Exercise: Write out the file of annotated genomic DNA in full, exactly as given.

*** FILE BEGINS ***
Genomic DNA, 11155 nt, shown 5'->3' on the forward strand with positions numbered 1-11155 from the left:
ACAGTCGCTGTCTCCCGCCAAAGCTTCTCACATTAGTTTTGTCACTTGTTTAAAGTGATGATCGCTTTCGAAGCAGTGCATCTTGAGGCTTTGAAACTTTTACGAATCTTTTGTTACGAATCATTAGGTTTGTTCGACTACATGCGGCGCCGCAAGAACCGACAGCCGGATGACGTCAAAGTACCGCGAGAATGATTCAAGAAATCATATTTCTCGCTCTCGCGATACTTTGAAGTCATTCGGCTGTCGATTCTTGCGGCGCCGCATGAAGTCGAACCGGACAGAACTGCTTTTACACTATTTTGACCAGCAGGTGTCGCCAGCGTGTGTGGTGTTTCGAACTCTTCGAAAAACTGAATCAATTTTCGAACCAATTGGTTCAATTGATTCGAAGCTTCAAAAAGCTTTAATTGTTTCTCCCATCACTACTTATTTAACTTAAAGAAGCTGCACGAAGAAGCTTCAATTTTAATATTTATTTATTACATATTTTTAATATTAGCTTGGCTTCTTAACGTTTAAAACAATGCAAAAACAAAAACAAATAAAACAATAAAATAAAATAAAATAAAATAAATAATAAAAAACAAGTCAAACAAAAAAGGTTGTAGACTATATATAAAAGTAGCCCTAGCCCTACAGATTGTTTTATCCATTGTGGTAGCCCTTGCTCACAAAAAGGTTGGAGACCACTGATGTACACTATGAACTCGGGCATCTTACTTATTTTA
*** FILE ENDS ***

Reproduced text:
Genomic DNA, 11155 nt, shown 5'->3' on the forward strand with positions numbered 1-11155 from the left:
ACAGTCGCTGTCTCCCGCCAAAGCTTCTCACATTAGTTTTGTCACTTGTTTAAAGTGATGATCGCTTTCGAAGCAGTGCATCTTGAGGCTTTGAAACTTTTACGAATCTTTTGTTACGAATCATTAGGTTTGTTCGACTACATGCGGCGCCGCAAGAACCGACAGCCGGATGACGTCAAAGTACCGCGAGAATGATTCAAGAAATCATATTTCTCGCTCTCGCGATACTTTGAAGTCATTCGGCTGTCGATTCTTGCGGCGCCGCATGAAGTCGAACCGGACAGAACTGCTTTTACACTATTTTGACCAGCAGGTGTCGCCAGCGTGTGTGGTGTTTCGAACTCTTCGAAAAACTGAATCAATTTTCGAACCAATTGGTTCAATTGATTCGAAGCTTCAAAAAGCTTTAATTGTTTCTCCCATCACTACTTATTTAACTTAAAGAAGCTGCACGAAGAAGCTTCAATTTTAATATTTATTTATTACATATTTTTAATATTAGCTTGGCTTCTTAACGTTTAAAACAATGCAAAAACAAAAACAAATAAAACAATAAAATAAAATAAAATAAAATAAATAATAAAAAACAAGTCAAACAAAAAAGGTTGTAGACTATATATAAAAGTAGCCCTAGCCCTACAGATTGTTTTATCCATTGTGGTAGCCCTTGCTCACAAAAAGGTTGGAGACCACTGATGTACACTATGAACTCGGGCATCTTACTTATTTTA